Moro Islamic Liberation Front, Philippines' biggest Muslim rebel group, supports 'fatwa' against violent radicalism

Philippine President Benigno Aquino (right) talking with Moro Islamic Liberation Front chief Murad Ebrahim during a visit to the rebels stronghold in Sultan Kudarat.
Philippine President Benigno Aquino (right) talking with Moro Islamic Liberation Front chief Murad Ebrahim during a visit to the rebels stronghold in Sultan Kudarat. PHOTO: AFP

MANILA (Philippine Daily Inquirer /Asia News Network) - The leader of Moro Islamic Liberation Front (MILF), Philippines' biggest Muslim rebel group, said on Tuesday (July 4) his group supports a fatwa - or Islamic edict - against violent radicalism.

In a statement received by the Inquirer on Tuesday morning, chairman Murad Ebrahim said the Bangsamoro mufti, Sheik Abehuraira Abdulrahman Udasan, had declared the fatwa "against the entry and spread of violent radicalism or extremism in any part of the Bangsamoro Homeland."

"The Moro Islamic Liberation Front (MILF) fully endorses and supports such edict without fear and reservation," the statement said.

"The fatwa also states that there is an urgent need to fight violent extremism or radicalism, in compliance with the injunction of the Quran and the Prophetic Tradition (Al-Hadith)," it said.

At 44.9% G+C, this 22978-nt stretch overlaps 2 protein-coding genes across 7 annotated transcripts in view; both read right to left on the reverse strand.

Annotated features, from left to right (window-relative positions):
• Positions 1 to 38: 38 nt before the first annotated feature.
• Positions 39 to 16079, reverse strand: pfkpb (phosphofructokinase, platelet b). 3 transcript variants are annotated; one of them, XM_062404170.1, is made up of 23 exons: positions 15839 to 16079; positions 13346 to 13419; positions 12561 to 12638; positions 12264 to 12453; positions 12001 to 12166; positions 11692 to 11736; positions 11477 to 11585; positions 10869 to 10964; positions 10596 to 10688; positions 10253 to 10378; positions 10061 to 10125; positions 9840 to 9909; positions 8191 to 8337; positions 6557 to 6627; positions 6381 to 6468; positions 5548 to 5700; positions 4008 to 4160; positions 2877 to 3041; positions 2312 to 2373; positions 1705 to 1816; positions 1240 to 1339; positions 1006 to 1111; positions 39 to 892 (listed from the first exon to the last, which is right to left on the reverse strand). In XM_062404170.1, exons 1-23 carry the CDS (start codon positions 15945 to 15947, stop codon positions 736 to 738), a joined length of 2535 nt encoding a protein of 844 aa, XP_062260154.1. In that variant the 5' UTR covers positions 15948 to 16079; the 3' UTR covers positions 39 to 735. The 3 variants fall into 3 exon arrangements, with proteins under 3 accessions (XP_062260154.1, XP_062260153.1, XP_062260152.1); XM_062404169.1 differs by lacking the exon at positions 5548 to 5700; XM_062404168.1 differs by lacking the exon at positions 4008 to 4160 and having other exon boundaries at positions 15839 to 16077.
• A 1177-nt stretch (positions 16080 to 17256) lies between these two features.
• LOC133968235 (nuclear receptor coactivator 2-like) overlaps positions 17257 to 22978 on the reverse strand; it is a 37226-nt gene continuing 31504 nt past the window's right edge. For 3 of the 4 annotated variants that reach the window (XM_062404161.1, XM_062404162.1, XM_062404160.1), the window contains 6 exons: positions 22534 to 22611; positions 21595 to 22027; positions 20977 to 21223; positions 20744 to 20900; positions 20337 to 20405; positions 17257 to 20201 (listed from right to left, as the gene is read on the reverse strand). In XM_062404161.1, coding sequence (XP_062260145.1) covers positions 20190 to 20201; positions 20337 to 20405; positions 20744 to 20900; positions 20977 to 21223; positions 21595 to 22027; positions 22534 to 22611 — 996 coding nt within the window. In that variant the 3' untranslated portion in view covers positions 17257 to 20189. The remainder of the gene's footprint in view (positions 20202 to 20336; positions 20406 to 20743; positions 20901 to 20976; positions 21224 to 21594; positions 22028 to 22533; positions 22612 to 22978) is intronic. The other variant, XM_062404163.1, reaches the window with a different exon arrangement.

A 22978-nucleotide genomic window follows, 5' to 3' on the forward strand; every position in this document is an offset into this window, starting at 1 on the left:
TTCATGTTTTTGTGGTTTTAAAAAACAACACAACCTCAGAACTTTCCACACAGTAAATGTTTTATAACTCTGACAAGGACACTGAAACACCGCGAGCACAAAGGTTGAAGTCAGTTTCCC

This is the strongest condemnation yet from the MILF against the radicalism being spread by the ISIS-inspired Maute and Abu Sayyaf groups in the Bangsamoro region.

MILF, with 12,000 fighters, had signed a historic accord with former President Benigno Aquino in 2014 under which an autonomous region named Bangsamoro would be formed on part of Mindanao Island, in the Philippines' Muslim-majority south.

But Congress shot down a draft law that would create this region, following a botched raid on the lair of Malaysian terrorist Zulkifli bin Hir that led to the deaths of dozens of police commandos at the hands of an MILF splinter group in 2015.

Instead of revisiting the Aquino-MILF deal, incumbent President Rodrigo Duterte opted to push for federalism, but with nothing to back it up.

That decision may have led to the siege of the southern city of Marawi by ISIS-linked militants seeking to create a caliphate, in the biggest crisis to hit his government.

The MILF, with which the government has forged a peace pact, has been leading efforts to rescue civilians trapped in Marawi City.

The terrorists continue to put up a fight against the military in Marawi City. The bloody battle to liberate the besieged city has entered its seventh week Tuesday. Nearly 100 soldiers have died and thousands of residents have evacuated from Marawi City.

The MILF urged both its political and military wings to pursue the fatwa "vigorously to ensure that this violent extremism or radicalism shall not take root in any part of our communities, because it has no basis whatsoever in any of the teachings of Islam."

"They are creating intrigues and are sowing terror. They are also thriving on the sufferings and hardships of people," the MILF said.

Muslim clerics all over the world have declared fatwas against radicalism and extremism, in an effort to push back against the terrorist attacks by the Islamic State in Iraq and Syria.